In some embodiments, some or all of the elements shown in
The area under the curve 902 (
Graph curves 906 and 904 may both be presented in blue, to respectively represent the maximum and minimum loading profile functions. Graph curve 1004 may be presented in a dark red color to represent the overload probability function. The combined graph page, if appropriate, may have both vertical axes 804, 1002, in addition to the horizontal axis 802.
In some embodiments, the system may operate to allow the user to obtain additional information by interacting with the graphic display page. For example, by, e.g., double-clicking (with a mouse that is part of the client computer and controls a cursor—both mouse and cursor not shown) on a particular interval on the horizontal axis, the user may call up a menu to allow the user to access additional information concerning the corresponding time interval. Such information may include one or more of the following: (a) the exact date and time represented by the interval on the horizontal axis; (b) a sorted list of tasks having a probability greater than zero of being in execution on the selected resource at the selected date and time (these tasks contribute to the loading profile; the percentage of contribution of each task may also be displayed); (c) the names of operators for the resource group; (d) the specific resources in the resource group; (d) the names of operators who are qualified to operate each resource; (e) the names of operators assigned to operate each resource.
Referring once more to
In one embodiment, a triangular probability density function is used for many or all of the stochastic parameters, using the minimum, most likely and maximum parameter values. However, other density functions may be used, and in such cases the standard deviation may be used to determine the lower and upper bounds of the parameter values.
It should be understood that the above description and the appended flow charts are not meant to imply a fixed order of performing the process steps. Rather, in alternative embodiments, the process steps may be performed in any order that is practicable.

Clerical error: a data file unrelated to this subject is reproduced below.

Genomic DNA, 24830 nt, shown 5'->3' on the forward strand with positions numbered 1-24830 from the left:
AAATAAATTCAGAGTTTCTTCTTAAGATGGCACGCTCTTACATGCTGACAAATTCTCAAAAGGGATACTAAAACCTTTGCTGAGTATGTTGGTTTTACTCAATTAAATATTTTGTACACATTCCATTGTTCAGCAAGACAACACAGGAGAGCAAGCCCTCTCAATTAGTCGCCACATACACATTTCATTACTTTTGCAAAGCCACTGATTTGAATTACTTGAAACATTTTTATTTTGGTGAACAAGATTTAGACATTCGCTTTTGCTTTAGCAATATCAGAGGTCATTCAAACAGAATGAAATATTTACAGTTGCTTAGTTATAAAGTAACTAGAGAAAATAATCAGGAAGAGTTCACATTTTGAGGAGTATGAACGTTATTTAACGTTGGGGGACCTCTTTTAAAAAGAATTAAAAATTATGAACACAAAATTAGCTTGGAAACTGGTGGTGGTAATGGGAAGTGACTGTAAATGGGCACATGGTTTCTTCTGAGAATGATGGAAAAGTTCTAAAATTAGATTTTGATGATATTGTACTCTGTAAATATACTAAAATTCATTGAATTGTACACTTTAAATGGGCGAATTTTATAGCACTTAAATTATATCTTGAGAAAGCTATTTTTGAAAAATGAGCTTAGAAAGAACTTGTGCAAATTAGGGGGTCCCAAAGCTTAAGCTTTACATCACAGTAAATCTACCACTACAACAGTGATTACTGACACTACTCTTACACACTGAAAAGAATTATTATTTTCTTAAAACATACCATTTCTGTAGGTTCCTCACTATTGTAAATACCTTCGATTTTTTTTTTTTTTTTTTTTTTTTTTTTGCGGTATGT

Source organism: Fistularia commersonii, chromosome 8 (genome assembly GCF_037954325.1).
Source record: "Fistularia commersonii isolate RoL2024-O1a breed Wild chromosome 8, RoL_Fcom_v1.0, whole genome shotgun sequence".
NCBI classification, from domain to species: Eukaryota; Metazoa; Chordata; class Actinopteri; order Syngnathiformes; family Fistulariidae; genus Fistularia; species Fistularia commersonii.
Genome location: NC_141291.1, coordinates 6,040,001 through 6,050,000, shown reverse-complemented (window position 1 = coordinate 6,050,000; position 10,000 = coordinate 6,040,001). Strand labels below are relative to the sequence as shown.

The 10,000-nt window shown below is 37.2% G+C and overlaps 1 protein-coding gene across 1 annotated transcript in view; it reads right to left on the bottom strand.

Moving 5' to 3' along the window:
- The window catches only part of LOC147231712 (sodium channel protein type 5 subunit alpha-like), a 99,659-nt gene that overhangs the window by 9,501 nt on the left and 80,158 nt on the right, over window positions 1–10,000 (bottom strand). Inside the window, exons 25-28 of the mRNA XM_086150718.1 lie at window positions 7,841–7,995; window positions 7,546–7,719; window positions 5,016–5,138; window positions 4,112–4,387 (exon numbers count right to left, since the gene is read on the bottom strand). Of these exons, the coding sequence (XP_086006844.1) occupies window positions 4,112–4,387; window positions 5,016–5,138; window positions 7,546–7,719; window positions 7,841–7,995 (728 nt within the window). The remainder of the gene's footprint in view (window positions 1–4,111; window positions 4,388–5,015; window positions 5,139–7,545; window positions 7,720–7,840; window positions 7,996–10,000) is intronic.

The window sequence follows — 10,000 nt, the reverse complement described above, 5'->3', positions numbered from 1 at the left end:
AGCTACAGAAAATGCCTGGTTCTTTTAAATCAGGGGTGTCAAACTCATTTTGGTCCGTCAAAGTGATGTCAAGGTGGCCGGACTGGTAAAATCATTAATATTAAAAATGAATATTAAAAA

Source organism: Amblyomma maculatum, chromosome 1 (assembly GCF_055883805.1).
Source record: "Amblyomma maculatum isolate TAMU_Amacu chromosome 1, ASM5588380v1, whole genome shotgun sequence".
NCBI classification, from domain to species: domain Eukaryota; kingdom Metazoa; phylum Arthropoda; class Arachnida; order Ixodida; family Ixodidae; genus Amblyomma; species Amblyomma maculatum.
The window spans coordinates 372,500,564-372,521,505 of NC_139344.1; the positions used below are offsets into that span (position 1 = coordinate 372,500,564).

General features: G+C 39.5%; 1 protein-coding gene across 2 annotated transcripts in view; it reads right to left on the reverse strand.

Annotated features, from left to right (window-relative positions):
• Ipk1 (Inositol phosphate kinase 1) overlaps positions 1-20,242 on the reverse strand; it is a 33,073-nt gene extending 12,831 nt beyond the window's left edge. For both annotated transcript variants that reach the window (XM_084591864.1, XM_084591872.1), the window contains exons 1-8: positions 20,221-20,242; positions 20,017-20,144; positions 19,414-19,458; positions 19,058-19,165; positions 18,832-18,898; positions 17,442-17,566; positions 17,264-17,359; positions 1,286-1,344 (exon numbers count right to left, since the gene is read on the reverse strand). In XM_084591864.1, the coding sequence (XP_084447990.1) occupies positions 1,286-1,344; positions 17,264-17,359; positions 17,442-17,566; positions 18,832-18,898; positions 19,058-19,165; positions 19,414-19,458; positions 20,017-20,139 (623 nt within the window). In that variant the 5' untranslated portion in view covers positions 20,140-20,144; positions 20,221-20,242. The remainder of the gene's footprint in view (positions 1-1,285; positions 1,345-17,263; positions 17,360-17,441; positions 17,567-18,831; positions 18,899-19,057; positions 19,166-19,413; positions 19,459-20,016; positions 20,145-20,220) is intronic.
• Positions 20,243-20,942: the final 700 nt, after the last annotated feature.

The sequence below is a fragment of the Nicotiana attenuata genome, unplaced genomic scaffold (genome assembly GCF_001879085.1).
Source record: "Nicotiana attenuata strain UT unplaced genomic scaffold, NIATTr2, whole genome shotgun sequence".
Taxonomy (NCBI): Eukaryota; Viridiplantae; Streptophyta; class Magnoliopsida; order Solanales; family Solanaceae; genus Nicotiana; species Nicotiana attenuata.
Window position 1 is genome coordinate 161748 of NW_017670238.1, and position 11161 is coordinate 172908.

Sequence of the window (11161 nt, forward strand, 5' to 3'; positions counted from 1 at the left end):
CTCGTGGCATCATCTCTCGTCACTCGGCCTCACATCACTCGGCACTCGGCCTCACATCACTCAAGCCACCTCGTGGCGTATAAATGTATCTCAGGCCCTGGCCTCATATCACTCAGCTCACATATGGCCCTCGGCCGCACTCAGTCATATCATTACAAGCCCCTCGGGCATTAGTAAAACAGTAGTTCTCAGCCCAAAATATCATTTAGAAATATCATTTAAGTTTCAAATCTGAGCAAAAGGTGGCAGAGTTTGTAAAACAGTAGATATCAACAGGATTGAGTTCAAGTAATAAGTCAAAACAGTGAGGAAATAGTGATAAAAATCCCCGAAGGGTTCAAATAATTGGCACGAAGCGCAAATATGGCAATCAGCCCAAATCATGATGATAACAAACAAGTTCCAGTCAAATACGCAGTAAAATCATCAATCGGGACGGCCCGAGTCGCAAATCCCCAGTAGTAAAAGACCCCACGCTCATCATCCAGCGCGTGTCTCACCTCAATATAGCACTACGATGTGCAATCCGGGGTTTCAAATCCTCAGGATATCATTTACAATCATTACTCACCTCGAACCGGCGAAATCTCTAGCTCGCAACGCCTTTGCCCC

In some embodiments, the loading profile calculation and presentation and the overload function calculation and presentation described herein may be performed in a computing environment, such as a client computer, that is not a server computer.
The task data and the loading profile data may be stored in other ways besides the data storage structure illustrated in
Although the system has been described in detail in the foregoing embodiments, it is to be understood that the descriptions have been provided for purposes of illustration only and that other variations both in form and detail can be made thereupon by those skilled in the art without departing from the spirit and scope of the invention, which is defined solely by the appended claims.
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|Jan 27, 2006||AS||Assignment|
Owner name: SIEMENS TECHNOLOGY-TO-BUSINESS CENTER LLC, CALIFOR
Free format text: ASSIGNMENT OF ASSIGNORS INTEREST;ASSIGNORS:GIEBELS, MARK MATHIEU THEODORUS;BENSON, DANIEL CONRAD;REEL/FRAME:017217/0923
Effective date: 20050315
|Apr 1, 2008||AS||Assignment|
Owner name: SIEMENS AKTIENGESELLSCHAFT, GERMANY
Free format text: ASSIGNMENT OF ASSIGNORS INTEREST;ASSIGNOR:SIEMENS TECHNOLOGY-TO-BUSINESS CENTER, LLC;REEL/FRAME:020733/0887
Effective date: 20080227